Explain What Marx Means By The ‘Alienation’ Result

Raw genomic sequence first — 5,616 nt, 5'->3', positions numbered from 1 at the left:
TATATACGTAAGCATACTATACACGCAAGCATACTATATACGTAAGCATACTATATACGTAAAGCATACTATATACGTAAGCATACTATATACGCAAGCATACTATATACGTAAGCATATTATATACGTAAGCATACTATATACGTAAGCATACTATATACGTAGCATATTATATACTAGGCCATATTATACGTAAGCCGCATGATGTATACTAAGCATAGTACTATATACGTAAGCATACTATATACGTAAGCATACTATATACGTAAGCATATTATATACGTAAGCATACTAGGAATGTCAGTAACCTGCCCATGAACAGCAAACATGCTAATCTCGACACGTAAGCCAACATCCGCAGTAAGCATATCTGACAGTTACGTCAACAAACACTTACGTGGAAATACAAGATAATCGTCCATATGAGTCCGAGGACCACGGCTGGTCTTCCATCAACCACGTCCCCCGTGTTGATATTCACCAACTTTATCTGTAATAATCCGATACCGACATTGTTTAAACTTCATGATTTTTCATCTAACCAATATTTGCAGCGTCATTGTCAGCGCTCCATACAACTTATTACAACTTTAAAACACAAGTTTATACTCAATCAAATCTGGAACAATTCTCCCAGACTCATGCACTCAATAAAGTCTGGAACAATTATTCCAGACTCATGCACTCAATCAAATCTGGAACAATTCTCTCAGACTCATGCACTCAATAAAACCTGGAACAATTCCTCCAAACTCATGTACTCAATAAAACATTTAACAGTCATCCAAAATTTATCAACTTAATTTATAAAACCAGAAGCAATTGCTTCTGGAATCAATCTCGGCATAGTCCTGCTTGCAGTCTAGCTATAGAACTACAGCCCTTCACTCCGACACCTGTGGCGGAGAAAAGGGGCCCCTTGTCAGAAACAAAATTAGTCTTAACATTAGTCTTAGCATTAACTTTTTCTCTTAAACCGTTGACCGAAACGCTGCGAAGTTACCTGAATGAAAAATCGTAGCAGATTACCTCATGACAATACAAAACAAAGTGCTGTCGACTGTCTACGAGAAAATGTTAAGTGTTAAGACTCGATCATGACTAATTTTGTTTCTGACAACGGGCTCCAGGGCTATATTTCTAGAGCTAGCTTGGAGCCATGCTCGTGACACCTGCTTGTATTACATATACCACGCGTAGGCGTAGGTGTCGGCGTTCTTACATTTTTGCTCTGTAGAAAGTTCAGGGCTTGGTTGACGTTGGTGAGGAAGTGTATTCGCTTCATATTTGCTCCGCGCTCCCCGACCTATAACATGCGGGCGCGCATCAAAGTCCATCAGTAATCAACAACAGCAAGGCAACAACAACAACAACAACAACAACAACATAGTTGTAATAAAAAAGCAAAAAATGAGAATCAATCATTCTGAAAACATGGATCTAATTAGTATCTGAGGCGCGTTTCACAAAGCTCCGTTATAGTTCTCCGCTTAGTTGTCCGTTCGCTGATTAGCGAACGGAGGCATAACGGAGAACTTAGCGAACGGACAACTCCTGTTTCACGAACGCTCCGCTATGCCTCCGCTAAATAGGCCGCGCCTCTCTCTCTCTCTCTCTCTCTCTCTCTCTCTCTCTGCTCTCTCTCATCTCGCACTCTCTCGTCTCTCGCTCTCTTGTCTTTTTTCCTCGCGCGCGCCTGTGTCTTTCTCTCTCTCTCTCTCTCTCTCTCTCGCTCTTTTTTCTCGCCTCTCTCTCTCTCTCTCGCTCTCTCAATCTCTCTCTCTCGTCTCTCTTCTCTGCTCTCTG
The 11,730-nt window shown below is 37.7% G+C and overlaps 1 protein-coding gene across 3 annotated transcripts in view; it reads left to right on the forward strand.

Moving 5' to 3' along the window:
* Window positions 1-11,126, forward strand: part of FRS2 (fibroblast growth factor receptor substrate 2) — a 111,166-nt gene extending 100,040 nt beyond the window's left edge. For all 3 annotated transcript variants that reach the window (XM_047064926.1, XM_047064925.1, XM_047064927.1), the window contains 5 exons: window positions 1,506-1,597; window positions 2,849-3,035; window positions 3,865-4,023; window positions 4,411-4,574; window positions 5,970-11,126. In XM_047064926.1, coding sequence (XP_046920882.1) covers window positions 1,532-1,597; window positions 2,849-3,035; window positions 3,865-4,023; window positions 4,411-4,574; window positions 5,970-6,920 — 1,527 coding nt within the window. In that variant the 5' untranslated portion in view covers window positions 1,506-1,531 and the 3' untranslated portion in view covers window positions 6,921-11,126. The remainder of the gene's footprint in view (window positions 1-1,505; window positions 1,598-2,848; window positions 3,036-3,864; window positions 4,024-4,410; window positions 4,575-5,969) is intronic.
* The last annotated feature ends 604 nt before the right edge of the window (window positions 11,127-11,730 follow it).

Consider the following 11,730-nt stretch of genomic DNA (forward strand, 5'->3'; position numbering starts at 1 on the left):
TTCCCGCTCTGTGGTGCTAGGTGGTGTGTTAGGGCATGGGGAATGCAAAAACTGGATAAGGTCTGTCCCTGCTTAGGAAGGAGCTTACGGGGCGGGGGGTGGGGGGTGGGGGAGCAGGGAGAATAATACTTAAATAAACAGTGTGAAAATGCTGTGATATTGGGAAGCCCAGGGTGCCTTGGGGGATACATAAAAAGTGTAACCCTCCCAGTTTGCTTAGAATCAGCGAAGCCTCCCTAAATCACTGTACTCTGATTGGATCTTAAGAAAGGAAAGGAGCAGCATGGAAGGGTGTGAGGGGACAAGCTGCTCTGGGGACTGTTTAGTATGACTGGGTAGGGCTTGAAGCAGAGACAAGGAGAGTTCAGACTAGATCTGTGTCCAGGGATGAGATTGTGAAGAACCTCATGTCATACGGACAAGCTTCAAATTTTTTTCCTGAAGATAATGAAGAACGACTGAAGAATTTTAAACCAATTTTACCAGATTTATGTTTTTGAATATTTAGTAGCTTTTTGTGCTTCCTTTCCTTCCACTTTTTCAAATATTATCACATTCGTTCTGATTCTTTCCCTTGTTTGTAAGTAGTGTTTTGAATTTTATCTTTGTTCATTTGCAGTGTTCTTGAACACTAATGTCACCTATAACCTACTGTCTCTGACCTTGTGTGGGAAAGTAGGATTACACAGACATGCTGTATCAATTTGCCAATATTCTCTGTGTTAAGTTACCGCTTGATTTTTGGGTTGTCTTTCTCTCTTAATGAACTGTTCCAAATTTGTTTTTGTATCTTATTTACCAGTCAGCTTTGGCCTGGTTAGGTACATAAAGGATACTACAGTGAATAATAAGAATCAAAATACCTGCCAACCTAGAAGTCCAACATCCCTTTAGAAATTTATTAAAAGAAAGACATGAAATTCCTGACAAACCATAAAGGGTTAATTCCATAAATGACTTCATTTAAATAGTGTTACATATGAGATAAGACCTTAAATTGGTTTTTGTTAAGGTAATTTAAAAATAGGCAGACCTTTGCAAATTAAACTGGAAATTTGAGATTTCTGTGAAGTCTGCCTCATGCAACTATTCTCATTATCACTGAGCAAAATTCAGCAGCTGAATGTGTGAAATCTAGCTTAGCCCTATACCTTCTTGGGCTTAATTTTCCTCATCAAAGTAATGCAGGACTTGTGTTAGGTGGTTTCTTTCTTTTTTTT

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The Manifesto of the Communist Party by Karl Marx analyses the division of labour and resulting alienation in the increasingly industrial world. Larger tasks are divided into smaller, individual processes which a specific worker is assigned. Marx states that “each man has a particular, exclusive sphere of activity ... from which he cannot escape.” This division of labour leads to the work force being alienated from the process of labour. A worker is isolated from the overall process which his efforts contribute to completing, instead being forced into a specialisation. The separation into smaller tasks removes the freedom to be part of the entire process so he becomes ignorant to work performed by other divisions, repeating the same repetitive and monotonous task day in day out. He has no control over his work, instead finding the pace is dictated by machines, other labour divisions, or a superior in control of the overall process. Marx describes work as external to the worker where “he does not develop any free physical or mental energy, [t]he worker, therefore, is only himself when he does not work, and in his work he feels outside himself” (Marx, 1884). The lack of freedom leads to a worker being alienated from his sense of self and spirit. By removing all control over the methods a worker completes his task there is no requirement for creativity which takes away all individualism and conscious thought from the process. This serves to transform the worker into another machine where only his labour is required but any will and conscious input are not. The detachment offers no fulfilment and takes away what Marx describes as man’s “species being”, stating “estranged labour reverses the relationship so that man ... makes his life activity, his being, a mere means for his existence” (Marx, 1884). The division of labour causes the worker to be alienated from
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